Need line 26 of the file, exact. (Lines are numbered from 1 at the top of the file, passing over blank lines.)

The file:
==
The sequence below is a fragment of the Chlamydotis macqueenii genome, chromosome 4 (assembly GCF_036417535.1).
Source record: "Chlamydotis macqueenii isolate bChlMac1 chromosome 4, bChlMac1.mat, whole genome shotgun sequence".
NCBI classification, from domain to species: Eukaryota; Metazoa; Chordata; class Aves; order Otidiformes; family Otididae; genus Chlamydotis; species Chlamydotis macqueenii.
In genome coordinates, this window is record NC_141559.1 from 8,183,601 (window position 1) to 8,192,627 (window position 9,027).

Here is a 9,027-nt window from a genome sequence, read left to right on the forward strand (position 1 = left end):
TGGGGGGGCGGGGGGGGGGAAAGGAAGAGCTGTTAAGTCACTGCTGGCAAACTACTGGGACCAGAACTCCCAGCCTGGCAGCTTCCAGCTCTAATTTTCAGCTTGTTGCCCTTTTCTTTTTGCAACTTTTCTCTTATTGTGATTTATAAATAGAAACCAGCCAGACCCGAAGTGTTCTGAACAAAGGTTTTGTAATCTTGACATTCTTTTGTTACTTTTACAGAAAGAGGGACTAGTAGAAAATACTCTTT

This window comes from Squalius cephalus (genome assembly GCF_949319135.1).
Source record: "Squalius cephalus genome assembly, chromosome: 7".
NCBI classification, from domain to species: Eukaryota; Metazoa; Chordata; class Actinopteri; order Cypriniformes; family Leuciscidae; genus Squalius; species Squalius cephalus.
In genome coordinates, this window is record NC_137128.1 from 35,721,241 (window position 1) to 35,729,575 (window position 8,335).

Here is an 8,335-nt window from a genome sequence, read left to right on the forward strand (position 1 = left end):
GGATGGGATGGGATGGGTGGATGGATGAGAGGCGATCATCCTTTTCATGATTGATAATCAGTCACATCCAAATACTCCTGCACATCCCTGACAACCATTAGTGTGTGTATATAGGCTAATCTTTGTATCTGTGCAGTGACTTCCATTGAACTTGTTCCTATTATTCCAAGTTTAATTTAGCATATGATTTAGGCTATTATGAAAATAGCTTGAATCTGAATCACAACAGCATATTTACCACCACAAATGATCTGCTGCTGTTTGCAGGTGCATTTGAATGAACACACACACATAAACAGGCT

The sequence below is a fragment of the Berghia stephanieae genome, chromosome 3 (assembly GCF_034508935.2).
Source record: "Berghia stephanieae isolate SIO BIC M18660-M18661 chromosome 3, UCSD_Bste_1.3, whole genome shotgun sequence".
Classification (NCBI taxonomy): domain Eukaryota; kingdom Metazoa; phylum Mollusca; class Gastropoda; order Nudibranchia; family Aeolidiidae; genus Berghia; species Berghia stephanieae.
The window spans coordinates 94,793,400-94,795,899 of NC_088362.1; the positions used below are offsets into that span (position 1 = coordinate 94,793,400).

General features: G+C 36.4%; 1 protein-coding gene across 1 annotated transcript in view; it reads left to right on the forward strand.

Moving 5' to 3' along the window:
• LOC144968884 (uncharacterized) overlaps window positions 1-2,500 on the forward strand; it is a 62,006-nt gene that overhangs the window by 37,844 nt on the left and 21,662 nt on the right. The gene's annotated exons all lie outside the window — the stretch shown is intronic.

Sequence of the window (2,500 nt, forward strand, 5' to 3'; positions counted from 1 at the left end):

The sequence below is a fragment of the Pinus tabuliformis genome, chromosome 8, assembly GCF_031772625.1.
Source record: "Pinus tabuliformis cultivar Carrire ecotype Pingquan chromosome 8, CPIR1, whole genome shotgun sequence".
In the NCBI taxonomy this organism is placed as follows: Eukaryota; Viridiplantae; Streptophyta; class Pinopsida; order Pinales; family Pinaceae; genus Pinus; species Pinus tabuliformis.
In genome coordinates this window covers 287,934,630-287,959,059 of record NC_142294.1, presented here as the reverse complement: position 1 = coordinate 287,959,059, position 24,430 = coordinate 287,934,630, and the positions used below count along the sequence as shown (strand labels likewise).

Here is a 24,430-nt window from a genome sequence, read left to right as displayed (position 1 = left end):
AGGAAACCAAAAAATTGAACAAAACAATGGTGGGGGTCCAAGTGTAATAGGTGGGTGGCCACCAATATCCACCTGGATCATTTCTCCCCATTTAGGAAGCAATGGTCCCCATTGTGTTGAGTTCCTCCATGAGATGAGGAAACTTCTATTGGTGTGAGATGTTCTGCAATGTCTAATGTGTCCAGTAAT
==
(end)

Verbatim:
AGGAAACCAAAAAATTGAACAAAACAATGGTGGGGGTCCAAGTGTAATAGGTGGGTGGCCACCAATATCCACCTGGATCATTTCTCCCCATTTAGGAAGCAATGGTCCCCATTGTGTTGAGTTCCTCCATGAGATGAGGAAACTTCTATTGGTGTGAGATGTTCTGCAATGTCTAATGTGTCCAGTAAT